The Art of the (Bilateral Japanese Trade) Deal

Examiner (Washington, D.C.), The, February 9, 2017 | Go to article overview

The Art of the (Bilateral Japanese Trade) Deal


Japanese Prime Minister Shinzo Abe will visit Washington on Friday to meet with President Trump and his top officials. This occasion could provide the new administration, which has thus far been hostile toward free trade, with an excellent opportunity to chart a new course on this critically important issue.

On the campaign trail and now in the White House, Trump has repeatedly made headlines by excoriating NAFTA, threatening to impose tariffs on Mexican and Chinese goods and withdrawing from the Trans-Pacific Partnership.

But free-traders shouldn't abandon all hope. He has expressed some willingness to liberalize trade through bilateral agreements. In particular, deals with the United Kingdom and Japan seem like realistic possibilities, especially given the relative wealth parity and strong diplomatic ties the United States shares with both of these countries.

Abe's visit could serve as a launching point for negotiations on a trade pact. And the initial framework for this deal could be none other than the oft-excoriated TPP. After all, the U.S. and Japan were the largest economies that were party to the deal. Although it involved a total of 12 countries, certain portions of the pact were written specifically for the U.S. and Japan.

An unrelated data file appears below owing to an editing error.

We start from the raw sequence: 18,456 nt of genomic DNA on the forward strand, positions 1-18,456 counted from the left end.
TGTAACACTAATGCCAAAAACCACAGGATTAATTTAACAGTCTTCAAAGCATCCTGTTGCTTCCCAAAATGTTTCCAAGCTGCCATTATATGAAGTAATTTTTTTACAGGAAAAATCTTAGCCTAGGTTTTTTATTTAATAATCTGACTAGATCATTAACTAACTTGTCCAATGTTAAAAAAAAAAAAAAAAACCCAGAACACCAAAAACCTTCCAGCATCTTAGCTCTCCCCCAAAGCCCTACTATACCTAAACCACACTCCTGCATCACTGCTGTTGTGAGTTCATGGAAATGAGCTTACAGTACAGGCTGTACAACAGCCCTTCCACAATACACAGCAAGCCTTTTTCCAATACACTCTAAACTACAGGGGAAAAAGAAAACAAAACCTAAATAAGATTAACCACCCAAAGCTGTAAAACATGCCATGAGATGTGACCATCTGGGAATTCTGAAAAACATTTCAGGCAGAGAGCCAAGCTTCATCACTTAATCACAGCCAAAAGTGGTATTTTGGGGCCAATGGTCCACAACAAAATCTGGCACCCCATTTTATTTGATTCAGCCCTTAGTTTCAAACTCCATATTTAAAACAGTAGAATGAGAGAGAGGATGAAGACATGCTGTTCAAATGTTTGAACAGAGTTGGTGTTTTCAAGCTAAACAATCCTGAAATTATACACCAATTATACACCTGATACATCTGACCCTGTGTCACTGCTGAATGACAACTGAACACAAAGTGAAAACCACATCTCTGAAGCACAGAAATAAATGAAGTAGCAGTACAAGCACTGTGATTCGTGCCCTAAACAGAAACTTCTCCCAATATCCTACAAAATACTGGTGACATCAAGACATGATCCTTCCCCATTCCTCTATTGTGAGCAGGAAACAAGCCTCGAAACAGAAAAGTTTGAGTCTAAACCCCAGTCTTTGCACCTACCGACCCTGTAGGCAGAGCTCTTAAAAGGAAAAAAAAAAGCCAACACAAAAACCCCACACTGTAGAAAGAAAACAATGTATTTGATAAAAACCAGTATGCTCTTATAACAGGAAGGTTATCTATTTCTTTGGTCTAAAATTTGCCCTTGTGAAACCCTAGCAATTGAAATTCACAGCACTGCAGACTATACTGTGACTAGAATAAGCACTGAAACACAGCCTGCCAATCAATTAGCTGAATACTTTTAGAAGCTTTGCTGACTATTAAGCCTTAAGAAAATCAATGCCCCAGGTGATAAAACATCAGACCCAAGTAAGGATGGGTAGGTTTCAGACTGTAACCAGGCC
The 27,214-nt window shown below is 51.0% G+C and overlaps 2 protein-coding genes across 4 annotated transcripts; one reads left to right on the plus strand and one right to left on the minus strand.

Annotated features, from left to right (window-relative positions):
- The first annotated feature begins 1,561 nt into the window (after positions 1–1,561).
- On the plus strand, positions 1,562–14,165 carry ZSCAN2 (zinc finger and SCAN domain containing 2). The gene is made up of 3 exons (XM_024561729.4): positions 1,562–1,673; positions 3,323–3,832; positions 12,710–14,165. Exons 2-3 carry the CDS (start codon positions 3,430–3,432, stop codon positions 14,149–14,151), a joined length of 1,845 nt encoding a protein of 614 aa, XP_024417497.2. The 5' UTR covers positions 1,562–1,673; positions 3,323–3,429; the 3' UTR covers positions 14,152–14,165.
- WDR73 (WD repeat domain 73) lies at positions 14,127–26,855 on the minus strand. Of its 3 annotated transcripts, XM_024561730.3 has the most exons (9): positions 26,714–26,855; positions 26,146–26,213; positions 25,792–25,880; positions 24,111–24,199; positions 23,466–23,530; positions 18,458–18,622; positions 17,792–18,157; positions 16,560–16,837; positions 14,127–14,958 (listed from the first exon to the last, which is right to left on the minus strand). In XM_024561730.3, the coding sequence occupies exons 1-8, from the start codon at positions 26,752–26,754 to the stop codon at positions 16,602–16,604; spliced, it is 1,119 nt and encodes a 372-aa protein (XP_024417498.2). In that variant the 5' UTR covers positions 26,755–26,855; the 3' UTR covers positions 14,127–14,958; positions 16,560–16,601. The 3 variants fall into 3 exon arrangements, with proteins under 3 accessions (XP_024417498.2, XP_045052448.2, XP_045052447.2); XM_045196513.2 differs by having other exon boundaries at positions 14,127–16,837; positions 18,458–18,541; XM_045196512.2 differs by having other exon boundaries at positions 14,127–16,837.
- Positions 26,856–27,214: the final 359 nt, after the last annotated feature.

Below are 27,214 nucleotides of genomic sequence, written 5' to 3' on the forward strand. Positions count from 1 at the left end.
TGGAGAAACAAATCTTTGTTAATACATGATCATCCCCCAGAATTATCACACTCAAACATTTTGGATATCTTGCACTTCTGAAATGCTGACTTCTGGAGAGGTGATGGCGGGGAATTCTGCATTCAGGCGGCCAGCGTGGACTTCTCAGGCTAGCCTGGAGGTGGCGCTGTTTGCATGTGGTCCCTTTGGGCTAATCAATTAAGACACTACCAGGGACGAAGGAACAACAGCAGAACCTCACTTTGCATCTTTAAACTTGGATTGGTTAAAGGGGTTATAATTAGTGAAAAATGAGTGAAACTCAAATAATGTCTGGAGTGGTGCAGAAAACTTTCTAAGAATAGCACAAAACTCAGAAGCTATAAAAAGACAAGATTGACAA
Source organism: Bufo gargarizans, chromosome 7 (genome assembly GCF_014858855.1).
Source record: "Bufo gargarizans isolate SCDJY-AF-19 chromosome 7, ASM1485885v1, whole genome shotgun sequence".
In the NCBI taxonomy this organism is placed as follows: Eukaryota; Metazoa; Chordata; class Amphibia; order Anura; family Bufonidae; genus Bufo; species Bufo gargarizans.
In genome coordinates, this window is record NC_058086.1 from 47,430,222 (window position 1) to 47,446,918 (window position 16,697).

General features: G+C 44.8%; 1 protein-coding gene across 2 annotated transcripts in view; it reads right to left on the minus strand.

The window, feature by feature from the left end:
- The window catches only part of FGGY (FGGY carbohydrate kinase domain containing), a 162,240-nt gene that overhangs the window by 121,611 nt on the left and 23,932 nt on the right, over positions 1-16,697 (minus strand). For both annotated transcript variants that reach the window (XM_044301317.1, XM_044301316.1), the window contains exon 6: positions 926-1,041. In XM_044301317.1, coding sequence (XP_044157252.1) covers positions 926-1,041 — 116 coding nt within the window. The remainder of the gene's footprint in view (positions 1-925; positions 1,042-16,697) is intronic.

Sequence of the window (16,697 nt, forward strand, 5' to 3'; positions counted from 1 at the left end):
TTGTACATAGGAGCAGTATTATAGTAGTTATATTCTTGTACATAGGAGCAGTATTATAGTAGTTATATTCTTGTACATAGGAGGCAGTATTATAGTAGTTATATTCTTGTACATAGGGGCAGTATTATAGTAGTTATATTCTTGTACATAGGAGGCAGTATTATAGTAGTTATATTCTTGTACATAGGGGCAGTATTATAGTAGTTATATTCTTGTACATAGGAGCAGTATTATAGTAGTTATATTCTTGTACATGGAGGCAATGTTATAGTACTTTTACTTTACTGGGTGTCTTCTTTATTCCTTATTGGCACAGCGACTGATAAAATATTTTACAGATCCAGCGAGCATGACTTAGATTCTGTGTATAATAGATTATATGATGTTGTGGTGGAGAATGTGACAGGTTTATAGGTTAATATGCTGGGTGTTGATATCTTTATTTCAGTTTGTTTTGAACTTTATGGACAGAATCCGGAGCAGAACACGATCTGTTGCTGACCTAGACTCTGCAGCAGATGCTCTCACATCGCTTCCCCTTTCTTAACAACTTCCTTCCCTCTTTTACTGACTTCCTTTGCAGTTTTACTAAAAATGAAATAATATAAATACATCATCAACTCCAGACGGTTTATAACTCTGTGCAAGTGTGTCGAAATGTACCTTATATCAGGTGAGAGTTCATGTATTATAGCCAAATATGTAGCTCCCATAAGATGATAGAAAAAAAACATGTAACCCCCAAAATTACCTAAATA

That's not to say the U.S. and Japan should merely photocopy TPP after scrubbing the other 10 nations. Though he provided few specifics, Trump was right in pointing out that the multilateral trade pact was far from perfect. There is much room for improvement and a bilateral approach could present opportunities for positive change.

For example, negotiators could seek to broaden the tariff reductions set forth in TPP by insisting Japan eliminate more than just duties on 74 percent of its beef products agreed to under TPP.

By the same token, the U.S. could agree to pro-consumer changes, such as accelerating some of the ridiculously long phase-out periods set forth in TPP. The phase-out period for U.S. tariffs on Japanese pickup trucks (currently set at 25 percent) would last 30 years under TPP. …

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